Paul Cook - CS (UNBF)

Programming Takes Practice: Structuring CS Labs to Ensure that Practice Happens

Paul Cook, Computer ScienceIn fall 2014 CS1003 labs were an opportunity for students to work on programming assignments with TA support. Attendance was low. Many students believed they could do the programming assignments on their own time without TA support, and as a result did rather poorly on them. In fall 2015 this was changed. Students must complete a pre-lab activity and bring it to their lab. They are then required to complete an in-lab programming assignment by the end of the lab. These are graded in-lab, and count directly towards a student's overall grade. Attendance is now close to 100%. Informal feedback from students indicates that they like the labs, and find them helpful in learning programming. TAs who have worked in both years believe that students have stronger programming skills this year.

2014 Recipients

Bryan Crawford, Biology

Screencasting My Classes Using Doceri

Bryan Crawford, BiologyI have begun using Doceri to ScreenCast my lectures in Cell Biology.  This allows me to use my iPad to wirelessly run a Keynote presentation from my laptop and move freely around the room, while the audio and projected image data is recorded.  Furthermore, this allows me to write/draw on top of whatever is being projected on the screen, or drop down a whiteboard for "chalktalk' style elaborations on specific topics.  Finally, I can pass the iPad to students and ask them to draw/graph/illustrate some specific idea, allowing me a new form of student interaction.

Fam Loutfi, French

Using Exam Wrappers in Introductory French

Fatima Loutfi, Humanities & Languagues, UNBSJI introduced the exam wrapper in my French Introductory courses this term.  This was one of my approaches to make students think not just about their grades, but to also monitor and self-assess their own learning processes.  As an educator, I help students improve their learning strategies, by directly recommending and describing certain approaches, and explain why they work so well.  I also let them, indirectly, discover their personal learning strategies, by producing their own evaluative feeback.  The exam wrapper provides an opportunity for me to listen to students concerns and to refocus if necessary.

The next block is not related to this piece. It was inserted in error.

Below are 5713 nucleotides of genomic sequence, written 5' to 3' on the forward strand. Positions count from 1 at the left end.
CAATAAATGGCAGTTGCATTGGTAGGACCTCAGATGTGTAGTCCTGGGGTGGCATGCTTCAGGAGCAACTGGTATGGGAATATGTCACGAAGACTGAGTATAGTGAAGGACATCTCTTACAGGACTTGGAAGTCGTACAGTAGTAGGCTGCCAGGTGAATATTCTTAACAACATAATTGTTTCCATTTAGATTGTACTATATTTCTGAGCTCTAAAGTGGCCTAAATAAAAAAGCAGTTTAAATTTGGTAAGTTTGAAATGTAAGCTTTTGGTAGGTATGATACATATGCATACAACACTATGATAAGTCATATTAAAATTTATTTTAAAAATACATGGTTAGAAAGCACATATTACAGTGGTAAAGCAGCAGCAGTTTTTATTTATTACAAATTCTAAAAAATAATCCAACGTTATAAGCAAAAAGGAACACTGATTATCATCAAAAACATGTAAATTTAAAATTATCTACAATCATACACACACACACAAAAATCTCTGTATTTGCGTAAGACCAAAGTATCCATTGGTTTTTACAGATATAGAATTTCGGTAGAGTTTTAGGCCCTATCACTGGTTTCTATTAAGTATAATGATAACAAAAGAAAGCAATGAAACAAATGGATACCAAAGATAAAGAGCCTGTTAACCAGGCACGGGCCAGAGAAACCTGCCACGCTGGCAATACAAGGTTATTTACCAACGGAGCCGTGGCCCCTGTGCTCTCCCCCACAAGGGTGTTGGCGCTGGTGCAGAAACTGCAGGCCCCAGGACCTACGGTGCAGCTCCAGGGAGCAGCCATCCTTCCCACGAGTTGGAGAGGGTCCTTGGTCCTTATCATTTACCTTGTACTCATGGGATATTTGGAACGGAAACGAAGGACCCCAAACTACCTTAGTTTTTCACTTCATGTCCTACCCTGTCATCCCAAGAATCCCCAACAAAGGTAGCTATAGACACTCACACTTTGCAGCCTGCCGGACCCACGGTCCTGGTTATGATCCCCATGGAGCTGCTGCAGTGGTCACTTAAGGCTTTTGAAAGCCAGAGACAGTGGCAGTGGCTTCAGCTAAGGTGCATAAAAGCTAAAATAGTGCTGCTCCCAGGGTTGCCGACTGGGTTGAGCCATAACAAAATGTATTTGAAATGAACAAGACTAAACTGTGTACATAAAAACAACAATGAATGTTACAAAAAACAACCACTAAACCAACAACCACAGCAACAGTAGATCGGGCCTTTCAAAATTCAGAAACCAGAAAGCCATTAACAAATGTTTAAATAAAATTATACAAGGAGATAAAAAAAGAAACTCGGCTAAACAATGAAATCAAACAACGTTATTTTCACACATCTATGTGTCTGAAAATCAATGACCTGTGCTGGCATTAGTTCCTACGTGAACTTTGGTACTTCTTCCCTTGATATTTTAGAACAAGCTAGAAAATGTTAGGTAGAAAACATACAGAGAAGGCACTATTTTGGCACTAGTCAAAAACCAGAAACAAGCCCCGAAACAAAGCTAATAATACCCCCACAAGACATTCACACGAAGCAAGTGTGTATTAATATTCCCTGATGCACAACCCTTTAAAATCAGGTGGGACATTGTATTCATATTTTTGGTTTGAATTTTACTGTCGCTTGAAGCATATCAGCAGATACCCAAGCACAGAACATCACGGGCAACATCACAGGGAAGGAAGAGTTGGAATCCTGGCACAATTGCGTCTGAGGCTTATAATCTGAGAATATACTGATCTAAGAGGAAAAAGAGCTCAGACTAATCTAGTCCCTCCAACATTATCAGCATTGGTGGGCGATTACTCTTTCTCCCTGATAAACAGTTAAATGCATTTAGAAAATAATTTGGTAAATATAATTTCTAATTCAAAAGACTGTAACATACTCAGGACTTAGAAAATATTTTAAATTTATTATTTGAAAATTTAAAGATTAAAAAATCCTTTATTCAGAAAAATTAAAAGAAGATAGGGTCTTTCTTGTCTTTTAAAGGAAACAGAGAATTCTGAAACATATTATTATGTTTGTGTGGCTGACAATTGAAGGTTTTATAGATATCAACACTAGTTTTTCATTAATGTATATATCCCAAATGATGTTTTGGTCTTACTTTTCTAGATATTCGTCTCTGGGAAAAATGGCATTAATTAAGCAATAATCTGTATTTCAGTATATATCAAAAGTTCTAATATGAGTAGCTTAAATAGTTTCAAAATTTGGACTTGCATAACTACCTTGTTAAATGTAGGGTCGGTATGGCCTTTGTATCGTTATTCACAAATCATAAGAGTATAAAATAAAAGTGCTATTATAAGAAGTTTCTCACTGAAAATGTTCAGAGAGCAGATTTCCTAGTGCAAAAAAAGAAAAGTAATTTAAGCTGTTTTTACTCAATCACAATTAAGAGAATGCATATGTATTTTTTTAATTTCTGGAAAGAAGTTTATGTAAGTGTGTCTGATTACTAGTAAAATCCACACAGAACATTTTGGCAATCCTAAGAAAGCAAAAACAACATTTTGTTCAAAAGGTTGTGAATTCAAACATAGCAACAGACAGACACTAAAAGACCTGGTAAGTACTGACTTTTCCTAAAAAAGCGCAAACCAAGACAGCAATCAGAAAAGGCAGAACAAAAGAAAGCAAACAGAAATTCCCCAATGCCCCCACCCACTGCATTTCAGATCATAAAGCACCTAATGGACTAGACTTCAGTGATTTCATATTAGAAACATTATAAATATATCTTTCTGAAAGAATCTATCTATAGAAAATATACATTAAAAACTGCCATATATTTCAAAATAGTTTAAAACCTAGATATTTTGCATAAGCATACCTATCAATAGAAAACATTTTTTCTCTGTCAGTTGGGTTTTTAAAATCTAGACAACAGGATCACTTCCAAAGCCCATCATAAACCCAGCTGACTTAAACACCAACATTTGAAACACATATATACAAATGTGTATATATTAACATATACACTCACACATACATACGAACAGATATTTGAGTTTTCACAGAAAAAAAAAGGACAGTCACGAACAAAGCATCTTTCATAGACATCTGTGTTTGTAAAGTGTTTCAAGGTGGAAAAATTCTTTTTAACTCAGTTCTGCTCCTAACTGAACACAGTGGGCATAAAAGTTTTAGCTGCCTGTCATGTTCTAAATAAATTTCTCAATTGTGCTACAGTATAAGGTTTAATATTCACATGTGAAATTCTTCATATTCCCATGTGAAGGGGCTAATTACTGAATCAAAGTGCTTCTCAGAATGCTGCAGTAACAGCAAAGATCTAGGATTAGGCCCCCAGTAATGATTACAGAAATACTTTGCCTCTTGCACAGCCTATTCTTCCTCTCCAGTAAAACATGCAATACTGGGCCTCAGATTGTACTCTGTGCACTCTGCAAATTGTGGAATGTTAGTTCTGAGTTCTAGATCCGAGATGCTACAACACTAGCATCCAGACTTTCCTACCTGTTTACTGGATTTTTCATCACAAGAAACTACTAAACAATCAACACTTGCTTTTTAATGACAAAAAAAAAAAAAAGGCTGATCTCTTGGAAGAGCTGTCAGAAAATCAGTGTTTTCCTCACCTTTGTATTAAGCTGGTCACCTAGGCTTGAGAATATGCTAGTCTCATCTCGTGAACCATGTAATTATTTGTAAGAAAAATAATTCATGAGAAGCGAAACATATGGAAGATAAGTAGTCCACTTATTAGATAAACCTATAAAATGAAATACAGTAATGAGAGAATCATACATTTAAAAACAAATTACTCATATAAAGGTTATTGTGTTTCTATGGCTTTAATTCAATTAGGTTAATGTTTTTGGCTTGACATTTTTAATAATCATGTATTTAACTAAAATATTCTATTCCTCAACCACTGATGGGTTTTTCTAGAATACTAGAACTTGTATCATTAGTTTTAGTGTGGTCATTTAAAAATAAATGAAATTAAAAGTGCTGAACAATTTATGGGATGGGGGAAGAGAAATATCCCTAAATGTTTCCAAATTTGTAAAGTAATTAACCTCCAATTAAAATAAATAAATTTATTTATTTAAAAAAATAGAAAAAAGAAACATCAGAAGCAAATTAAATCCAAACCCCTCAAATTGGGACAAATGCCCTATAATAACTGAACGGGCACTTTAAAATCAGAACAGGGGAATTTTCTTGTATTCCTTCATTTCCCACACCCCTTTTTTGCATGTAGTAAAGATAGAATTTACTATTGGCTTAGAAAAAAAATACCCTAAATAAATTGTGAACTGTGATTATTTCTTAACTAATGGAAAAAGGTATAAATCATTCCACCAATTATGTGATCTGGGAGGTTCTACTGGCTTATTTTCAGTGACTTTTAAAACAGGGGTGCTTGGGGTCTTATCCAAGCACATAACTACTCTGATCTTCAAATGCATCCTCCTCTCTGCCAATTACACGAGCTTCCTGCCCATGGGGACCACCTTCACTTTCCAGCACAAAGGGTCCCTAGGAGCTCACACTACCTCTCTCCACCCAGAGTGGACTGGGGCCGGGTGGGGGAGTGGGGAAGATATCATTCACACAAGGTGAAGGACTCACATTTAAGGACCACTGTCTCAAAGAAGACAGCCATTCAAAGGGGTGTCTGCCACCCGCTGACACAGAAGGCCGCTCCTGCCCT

Jamie Miles, Chemical Engineering

Cooking Spaghetti, A Just-in-Time Approach for Teaching Heat Transfer

Jamie Miles, Chemical EngineeringThis semester, I am teaching a third year Chemical Engineering core course in Heat Transfer.  When I was developing the course, I decided to implement a "just-in-time teaching" approach, which I was introduced to at a conference last spring.  At the start of each class, I presented a practical problem that the students didn't know how to solve.  Implementing this change allowed me to connect course content with real-world problem solving in a more direct way.  The students I have spoken to are pleased with this approach.  They find it intriguing that at the beginning of each lecture, they don't know how to solve the given problem, but by lecture's end, they have the tools and theory required.

Li-Hong Xu, Physics

Party Physics

Li-Hong Xu, Physics UNBSJThe majority of the students in introductory physics are in the course because of their program requirements, and this is likely to be their only time taking physics at university.  How do we ensure that they learn the required material for their future professional programs even though their interest in Physics may be minimal and how do we maximize their physics time to make a lifelong learning impression about physics?  One change I have made this year is to inrtoduce "Party Physics": at the start of every lecture, we spend 5 minutes demonstrating or showing a game, a magic trick, a song, a reading, a YouTube clip, anything physics-related that students can use to entertain their friends at a party but also explain to their friends the physics behind it.